Moonlight glinting on Finnick’s bronze hair, beads of searing pain peppering me, a leg turned to wood. I follow Finnick until he collapses on the ground, Peeta still on top of him. I seem to have no ability to stop my own forward motion and simply propel myself onward until I trip over their prone bodies, just one more on the heap. This is where and how and when we all die, I think. But the thought is abstract and far less alarming than the current agonies of my body. I hear Finnick groan and manage to drag myself off the others. Now I can see the wall of fog, which has taken on a pearly white quality. Maybe it’s my eyes playing tricks, or the moonlight, but the fog seems to be transforming. Yes, it’s becoming thicker, as if it has pressed up against a glass window and is being forced to condense. I squint harder and realize the fingers no longer protrude from it. In fact, it has stopped moving forward entirely. Like other horrors I have witnessed in the arena, it has reached the end of its territory. Either that or the Gamemakers have decided not to kill us just yet.

“It’s stopped,” I try to say, but only an awful croaking sound comes from my swollen mouth. “It’s stopped,” I say again, and this time I must be clearer, because both Peeta and Finnick turn their heads to the fog. It begins to rise upward now, as if being slowly vacuumed into the sky. We watch until it has all been sucked away and not the slightest wisp remains.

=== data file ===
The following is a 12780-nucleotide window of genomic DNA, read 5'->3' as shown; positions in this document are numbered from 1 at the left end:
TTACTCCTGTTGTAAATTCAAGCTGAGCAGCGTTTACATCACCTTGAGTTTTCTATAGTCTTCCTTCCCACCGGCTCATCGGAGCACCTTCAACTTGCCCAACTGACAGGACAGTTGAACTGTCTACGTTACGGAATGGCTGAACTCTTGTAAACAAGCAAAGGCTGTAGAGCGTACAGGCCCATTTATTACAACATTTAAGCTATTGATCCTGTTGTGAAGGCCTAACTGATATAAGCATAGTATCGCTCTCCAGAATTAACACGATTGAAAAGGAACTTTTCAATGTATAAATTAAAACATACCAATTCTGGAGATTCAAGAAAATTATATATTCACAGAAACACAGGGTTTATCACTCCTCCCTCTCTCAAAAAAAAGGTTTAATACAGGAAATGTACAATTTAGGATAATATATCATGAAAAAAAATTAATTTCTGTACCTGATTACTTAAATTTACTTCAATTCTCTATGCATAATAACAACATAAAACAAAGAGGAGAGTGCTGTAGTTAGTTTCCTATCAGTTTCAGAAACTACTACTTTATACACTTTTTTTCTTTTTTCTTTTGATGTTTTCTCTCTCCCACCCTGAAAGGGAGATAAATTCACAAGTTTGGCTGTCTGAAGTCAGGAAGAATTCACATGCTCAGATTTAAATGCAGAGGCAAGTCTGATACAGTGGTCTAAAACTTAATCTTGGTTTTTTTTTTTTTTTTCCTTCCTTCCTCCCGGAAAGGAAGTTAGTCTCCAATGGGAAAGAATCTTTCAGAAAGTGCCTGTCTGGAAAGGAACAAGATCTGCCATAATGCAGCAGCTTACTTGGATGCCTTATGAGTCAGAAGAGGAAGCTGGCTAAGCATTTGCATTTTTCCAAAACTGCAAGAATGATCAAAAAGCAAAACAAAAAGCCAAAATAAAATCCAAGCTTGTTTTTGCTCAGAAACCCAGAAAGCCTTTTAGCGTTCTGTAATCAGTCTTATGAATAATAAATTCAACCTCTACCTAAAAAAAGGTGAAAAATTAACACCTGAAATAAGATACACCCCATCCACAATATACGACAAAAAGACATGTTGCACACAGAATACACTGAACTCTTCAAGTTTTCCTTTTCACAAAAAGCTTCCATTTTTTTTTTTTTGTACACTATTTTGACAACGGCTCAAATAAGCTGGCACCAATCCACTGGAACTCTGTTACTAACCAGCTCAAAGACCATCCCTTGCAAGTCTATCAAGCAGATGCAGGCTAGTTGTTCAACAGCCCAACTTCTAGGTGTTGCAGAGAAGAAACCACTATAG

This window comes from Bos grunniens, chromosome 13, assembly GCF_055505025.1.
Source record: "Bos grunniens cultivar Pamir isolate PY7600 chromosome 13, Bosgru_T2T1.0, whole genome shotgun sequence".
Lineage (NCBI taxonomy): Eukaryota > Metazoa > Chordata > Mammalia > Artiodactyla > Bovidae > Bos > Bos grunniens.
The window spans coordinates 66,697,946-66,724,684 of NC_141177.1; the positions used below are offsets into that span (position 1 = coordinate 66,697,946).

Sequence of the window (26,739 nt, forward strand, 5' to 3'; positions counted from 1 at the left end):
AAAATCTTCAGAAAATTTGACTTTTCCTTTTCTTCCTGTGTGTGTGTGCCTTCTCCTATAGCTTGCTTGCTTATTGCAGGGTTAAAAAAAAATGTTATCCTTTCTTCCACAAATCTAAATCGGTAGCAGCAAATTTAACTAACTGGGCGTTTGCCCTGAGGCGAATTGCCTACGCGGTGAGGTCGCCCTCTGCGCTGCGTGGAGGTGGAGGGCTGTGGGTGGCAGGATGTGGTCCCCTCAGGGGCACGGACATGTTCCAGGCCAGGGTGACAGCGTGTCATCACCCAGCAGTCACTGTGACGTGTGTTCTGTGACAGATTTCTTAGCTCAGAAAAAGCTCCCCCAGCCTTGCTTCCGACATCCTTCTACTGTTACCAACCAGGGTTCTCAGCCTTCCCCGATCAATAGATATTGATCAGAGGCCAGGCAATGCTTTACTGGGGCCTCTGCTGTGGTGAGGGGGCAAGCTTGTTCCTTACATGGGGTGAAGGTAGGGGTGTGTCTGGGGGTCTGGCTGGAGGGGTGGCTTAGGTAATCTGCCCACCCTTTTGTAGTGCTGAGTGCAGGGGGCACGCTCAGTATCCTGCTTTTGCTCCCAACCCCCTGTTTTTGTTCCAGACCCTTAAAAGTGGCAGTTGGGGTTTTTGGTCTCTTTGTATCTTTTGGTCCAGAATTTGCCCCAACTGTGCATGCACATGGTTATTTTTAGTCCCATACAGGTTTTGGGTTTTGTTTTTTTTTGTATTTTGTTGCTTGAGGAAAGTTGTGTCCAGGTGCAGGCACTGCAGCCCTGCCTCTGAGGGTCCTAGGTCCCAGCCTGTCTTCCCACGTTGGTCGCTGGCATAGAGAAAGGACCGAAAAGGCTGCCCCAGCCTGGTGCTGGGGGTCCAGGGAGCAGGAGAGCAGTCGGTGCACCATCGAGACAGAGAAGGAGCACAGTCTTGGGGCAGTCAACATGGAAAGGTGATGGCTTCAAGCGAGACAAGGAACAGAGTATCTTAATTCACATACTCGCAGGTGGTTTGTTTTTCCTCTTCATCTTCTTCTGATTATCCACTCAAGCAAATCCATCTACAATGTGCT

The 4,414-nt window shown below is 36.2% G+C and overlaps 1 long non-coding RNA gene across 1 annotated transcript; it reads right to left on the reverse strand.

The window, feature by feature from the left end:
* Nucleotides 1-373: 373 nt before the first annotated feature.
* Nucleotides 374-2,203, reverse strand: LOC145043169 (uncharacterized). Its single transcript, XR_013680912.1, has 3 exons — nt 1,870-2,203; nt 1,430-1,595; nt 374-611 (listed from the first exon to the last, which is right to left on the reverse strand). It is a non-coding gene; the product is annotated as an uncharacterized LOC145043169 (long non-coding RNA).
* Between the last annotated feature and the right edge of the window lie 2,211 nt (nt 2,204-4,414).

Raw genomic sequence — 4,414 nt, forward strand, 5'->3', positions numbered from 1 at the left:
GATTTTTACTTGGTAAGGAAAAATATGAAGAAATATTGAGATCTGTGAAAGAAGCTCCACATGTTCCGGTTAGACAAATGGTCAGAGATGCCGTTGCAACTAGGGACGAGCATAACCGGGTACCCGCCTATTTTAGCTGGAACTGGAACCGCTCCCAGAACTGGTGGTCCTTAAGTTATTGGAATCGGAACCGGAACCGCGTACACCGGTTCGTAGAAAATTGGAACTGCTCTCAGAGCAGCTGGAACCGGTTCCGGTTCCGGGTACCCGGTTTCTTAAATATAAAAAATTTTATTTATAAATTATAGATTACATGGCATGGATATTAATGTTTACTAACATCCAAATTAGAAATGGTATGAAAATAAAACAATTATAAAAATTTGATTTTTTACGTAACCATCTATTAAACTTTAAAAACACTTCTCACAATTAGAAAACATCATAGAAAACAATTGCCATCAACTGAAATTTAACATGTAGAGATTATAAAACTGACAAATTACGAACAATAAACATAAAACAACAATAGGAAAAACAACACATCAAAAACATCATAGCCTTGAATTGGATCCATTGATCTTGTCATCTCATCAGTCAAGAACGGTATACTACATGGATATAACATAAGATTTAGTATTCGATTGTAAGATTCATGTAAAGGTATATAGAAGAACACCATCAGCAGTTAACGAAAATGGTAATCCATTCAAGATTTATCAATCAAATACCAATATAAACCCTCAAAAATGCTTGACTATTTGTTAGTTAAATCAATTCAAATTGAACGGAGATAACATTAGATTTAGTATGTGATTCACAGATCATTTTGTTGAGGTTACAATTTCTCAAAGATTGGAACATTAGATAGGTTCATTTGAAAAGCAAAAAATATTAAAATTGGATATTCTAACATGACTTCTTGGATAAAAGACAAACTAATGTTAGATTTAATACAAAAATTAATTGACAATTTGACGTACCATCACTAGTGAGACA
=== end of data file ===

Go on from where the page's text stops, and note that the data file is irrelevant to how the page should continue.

Peeta rolls off Finnick, who turns over onto his back. We lie there gasping, twitching, our minds and bodies invaded by the poison. After a few minutes pass, Peeta vaguely gestures upward. “Mon-hees.” I look up and spot a pair of what I guess are monkeys. I have never seen a live monkey— there’s nothing like that in our woods at home. But I must have seen a picture, or one in the Games, because when I see the creatures, the same word comes to my mind. I think these have orange fur, although it’s hard to tell, and are about half the size of a full-grown human. I take the monkeys for a good sign. Surely they would not hang around if the air was deadly. For a while, we quietly observe one another, humans and monkeys. Then Peeta struggles to his knees and crawls down the slope. We all crawl, since walking now seems as remarkable a feat as flying; we crawl until the vines turn to a narrow strip of sandy beach and the warm water that surrounds the Cornucopia laps our faces. I jerk back as if I’ve touched an open flame.

Rubbing salt in a wound. For the first time I truly appreciate the expression, because the salt in the water makes the pain of my wounds so blinding I nearly black out. But there’s another sensation, of drawing out. I experiment by gingerly placing only my hand in the water. Torturous, yes, but then less so. And through the blue layer of water, I see a milky substance leaching out of the wounds on my skin. As the whiteness diminishes, so does the pain. I unbuckle my belt and strip off my jumpsuit, which is little more than a perforated rag. My shoes and undergarments are inexplicably unaffected. Little by little, one small portion of a limb at a time, I soak the poison out of my wounds. Peeta seems to be doing the same. But Finnick backed away from the water at first touch and lies facedown on the sand, either unwilling or unable to purge himself.